As an internal auditor, your role involves many moving parts. Deliver relevant, timely, and meaningful information to key stakeholders? Check. Build and maintain a productive team? Check. Leverage technology to quickly identify where controls might be weak or absent? Another check.
If only attending to all the details and standards of the profession were as simple as checking items off your to-do list! To help you rise to the challenge, you’ll need to find a way to focus on the details without losing sight of the big picture. Start by keeping these seven critical performance areas in mind each year:
Most organizations are proud of their past successes and their way of doing business. That’s fine—but great internal auditors lead by discovering the information that is relevant to the future. Start with the fundamentals and make a thorough study of the organization’s written plans. The existing audit charter is always a great place to start, along with any policies and procedures concerning organizational control. But don’t stop there.
Spend some time digging into investor presentations, road maps for the various products and services, and marketing analyses. Go back a few years to see how the company’s objectives and goals have evolved. What has the organization done to actually achieve these goals? Have any of them fallen by the wayside? Do they make sense in the real world in which employees and customers actually operate? From your position as the person without the rose-colored glasses, you can help ensure that important initiatives are sustained after the initial hype has faded.
When you keep up with technology, you give yourself a tremendous advantage over those auditors still using tools that were current a decade ago. With the power of data analytics and continuous monitoring, the audit universe has expanded. By investing your time in mastering modern, purpose-built tools like IDEA, you become the go-to person for real-time, relevant metrics about operational issues, compliance, and fraud.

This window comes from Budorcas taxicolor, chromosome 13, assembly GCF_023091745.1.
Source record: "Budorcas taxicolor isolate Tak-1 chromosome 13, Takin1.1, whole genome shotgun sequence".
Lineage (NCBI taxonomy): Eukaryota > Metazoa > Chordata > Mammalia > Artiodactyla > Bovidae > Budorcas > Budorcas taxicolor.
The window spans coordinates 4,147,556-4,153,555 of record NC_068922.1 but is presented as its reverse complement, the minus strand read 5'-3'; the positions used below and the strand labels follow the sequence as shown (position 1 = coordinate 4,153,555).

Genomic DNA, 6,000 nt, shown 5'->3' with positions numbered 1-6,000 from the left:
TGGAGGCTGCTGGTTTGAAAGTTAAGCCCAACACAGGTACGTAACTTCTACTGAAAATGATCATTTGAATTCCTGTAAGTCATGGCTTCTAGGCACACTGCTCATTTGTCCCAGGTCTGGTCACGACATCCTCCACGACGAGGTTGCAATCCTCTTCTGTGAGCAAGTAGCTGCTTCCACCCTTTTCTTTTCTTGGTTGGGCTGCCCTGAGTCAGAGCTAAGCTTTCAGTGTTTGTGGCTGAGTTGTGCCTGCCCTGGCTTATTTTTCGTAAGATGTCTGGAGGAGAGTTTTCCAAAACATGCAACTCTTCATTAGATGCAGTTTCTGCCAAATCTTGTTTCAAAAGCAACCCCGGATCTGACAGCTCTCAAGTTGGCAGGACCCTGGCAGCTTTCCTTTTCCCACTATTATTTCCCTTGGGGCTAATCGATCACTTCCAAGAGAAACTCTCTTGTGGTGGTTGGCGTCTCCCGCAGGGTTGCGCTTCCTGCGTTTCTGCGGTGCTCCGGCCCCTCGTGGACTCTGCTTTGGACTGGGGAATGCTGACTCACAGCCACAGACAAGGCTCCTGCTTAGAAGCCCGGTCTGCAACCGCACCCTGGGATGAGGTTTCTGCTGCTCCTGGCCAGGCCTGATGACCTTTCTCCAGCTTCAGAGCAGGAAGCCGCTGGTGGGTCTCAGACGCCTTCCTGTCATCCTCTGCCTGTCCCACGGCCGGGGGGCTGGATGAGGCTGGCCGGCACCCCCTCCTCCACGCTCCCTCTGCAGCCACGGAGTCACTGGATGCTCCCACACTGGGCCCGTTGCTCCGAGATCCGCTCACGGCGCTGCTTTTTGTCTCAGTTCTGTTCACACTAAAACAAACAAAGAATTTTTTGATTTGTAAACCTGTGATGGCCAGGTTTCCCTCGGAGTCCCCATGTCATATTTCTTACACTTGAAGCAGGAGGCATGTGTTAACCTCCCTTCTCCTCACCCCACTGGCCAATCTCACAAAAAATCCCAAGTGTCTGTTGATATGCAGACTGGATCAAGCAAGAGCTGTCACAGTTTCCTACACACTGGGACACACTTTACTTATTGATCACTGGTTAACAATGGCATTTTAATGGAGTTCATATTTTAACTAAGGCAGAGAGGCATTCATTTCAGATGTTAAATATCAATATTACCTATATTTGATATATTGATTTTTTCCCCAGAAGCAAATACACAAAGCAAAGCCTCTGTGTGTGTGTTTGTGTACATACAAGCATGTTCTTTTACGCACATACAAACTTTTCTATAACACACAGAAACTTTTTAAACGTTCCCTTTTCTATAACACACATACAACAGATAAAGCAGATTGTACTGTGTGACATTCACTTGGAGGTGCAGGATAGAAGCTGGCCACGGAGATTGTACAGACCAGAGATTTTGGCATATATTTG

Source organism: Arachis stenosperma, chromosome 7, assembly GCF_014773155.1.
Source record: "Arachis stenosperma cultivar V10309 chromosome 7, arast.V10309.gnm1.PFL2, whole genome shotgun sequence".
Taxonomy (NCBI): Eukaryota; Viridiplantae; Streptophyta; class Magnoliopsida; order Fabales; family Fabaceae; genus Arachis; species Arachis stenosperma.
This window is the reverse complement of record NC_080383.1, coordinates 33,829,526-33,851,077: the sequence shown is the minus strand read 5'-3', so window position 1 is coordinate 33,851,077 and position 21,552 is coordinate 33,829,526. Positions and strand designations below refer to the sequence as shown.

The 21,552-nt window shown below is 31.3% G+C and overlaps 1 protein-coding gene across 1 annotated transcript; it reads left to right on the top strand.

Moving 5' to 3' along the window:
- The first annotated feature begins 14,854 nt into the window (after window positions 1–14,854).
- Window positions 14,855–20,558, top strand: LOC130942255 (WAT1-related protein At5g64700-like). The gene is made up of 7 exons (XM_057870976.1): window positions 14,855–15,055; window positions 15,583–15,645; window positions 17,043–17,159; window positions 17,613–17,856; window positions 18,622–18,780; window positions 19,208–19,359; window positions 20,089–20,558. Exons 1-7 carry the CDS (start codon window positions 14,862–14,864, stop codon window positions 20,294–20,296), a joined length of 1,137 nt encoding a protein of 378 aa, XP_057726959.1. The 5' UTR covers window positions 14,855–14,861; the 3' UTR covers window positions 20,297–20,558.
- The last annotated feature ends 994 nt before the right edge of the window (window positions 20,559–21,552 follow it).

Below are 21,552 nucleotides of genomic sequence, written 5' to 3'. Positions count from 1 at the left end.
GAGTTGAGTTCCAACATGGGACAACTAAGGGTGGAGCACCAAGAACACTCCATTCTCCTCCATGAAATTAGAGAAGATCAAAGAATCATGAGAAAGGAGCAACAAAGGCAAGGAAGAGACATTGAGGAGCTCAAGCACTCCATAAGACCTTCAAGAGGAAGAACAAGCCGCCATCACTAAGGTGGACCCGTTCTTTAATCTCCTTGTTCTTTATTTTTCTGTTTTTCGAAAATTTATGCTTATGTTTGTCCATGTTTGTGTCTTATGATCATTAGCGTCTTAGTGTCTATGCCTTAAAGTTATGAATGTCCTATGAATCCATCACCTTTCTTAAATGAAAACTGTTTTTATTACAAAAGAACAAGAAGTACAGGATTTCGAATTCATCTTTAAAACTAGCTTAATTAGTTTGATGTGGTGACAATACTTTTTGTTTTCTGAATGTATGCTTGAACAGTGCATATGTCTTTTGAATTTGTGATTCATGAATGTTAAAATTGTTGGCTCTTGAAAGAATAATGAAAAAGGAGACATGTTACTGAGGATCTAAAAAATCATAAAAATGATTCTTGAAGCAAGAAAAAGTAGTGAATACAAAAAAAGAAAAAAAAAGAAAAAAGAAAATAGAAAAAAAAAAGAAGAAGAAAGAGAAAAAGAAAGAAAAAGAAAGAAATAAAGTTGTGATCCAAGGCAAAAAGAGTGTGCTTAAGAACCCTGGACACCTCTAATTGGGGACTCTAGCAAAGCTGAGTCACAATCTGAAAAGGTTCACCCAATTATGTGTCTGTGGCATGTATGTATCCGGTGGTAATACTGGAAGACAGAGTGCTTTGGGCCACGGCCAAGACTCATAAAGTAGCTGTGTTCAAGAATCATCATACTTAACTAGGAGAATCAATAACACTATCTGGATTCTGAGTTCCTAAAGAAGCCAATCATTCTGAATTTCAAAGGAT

Annual planning and preparation are your best opportunities to build a strong, across-the-board internal auditing effort that safeguards company assets, puts the spotlight on operations, ensures compliance, and evaluates for fraud and other risks. So far so good—but to take it to the next level, consider what you’ve learned about the organizational goals and strategies. Top internal auditors spend time continuously considering their audit charter and determine when updates are needed to reflect current priorities. With thoughtful consideration, you can create an excellent plan that “dives deep” on the most relevant data and processes (revenue, expansion of the customer base, volume of transactions, etc.). Then create data analytics up front to monitor these areas. You should end up with some very illuminating reports and risk assessments.
All internal auditors have a duty to perform their work with care and competence. One of the unique aspects of our profession is the obligation to maintain strict independence and objectivity, even in regard to your own employer. The internal auditor is neither an advocate nor an adversary. World-class auditors revisit the IIA Standards and Guidance framework regularly and keep up with the evolving standards for dealing with cyber risks, the rapidly evolving regulatory environment, and the desires of audit committees and boards of directors.